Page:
Design and Development of Nanoscale Biomotor Power Units
Final rept. 2 Aug 2003-1 Nov 2006
UTAH STATE UNIV LOGAN DEPT OF CHEMISTRY AND BIOCHEMISTRY
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1. We have continued to refine our theoretical model for the design of a bacterial cell powered motor. 2. We have determined what types of surfaces bind motile bacterial cells. 3. We have monitored surface adhered bacterial cell motility using fluorescent dyes and found that cells remain alive and motile for more than 4 hours. 4. We have discovered that E. coli bacterial cells will not bind to surface dot features with a diameter of 1.2 micrometers or smaller. 5. We have designed and fabricated holed surfaces that bind motile bacterial cells in a nose-on fashion. 6. We have used DPN to attach bacterial cells to surfaces. 7. We have obtained and attached CheY deficient Pseudomonas aeruginosa smooth swimming bacterial cells to prefabricated micro-array surfaces. 8. We have generated an initial design and fabricated a prototype micro-scale biomotor. 9. We have proof-of-concept that motile bacterial cells can spin a device. Progress in the last four years has been excellent, and included the publication of three manuscripts Small, Talanta and, Langmuir. We currently have at least two additional manuscripts in preparation.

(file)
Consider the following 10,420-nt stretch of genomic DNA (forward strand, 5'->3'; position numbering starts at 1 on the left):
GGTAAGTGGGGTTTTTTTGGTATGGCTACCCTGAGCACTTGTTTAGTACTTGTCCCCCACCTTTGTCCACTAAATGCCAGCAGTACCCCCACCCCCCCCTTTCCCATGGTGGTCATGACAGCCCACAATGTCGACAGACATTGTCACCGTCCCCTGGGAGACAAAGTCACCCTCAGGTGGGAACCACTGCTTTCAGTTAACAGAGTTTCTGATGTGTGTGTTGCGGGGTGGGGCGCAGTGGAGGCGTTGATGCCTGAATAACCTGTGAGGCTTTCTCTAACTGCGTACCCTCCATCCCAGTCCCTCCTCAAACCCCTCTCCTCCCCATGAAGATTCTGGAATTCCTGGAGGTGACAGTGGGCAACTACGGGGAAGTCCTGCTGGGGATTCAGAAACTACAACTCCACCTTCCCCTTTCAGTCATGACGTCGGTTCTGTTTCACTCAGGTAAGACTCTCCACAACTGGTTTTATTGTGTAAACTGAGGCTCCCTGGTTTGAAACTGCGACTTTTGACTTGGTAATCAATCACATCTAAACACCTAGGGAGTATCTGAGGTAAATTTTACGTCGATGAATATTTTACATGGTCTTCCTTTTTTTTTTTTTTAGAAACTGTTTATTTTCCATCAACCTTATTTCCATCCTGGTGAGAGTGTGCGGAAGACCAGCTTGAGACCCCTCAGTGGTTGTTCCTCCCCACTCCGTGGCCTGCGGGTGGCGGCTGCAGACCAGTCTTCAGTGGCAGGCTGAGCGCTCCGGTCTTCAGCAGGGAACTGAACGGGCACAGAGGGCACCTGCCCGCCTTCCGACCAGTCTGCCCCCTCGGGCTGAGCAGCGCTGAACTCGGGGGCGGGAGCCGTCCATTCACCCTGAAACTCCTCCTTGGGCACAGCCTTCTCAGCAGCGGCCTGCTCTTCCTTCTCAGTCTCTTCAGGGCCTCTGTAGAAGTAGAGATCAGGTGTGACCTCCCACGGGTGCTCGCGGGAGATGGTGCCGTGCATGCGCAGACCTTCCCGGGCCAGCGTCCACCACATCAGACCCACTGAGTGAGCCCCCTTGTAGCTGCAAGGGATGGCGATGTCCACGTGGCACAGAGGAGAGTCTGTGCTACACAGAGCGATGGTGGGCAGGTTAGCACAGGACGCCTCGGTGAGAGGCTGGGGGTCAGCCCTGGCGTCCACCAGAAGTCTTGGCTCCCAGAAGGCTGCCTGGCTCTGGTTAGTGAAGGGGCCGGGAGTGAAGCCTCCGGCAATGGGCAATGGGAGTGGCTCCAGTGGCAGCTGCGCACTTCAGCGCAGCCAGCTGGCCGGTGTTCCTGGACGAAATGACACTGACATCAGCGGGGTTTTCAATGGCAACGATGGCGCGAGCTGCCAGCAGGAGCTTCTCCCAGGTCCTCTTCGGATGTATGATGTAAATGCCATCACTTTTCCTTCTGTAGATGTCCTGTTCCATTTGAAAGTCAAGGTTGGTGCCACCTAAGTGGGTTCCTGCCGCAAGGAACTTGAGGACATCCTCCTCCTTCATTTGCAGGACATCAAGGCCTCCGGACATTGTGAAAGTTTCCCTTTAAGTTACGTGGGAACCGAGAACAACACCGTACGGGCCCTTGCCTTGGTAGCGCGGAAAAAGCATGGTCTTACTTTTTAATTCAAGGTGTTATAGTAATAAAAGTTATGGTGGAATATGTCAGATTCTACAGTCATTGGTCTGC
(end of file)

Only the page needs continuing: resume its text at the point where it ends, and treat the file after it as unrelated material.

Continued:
- Physical Chemistry
- Electrical and Electronic Equipment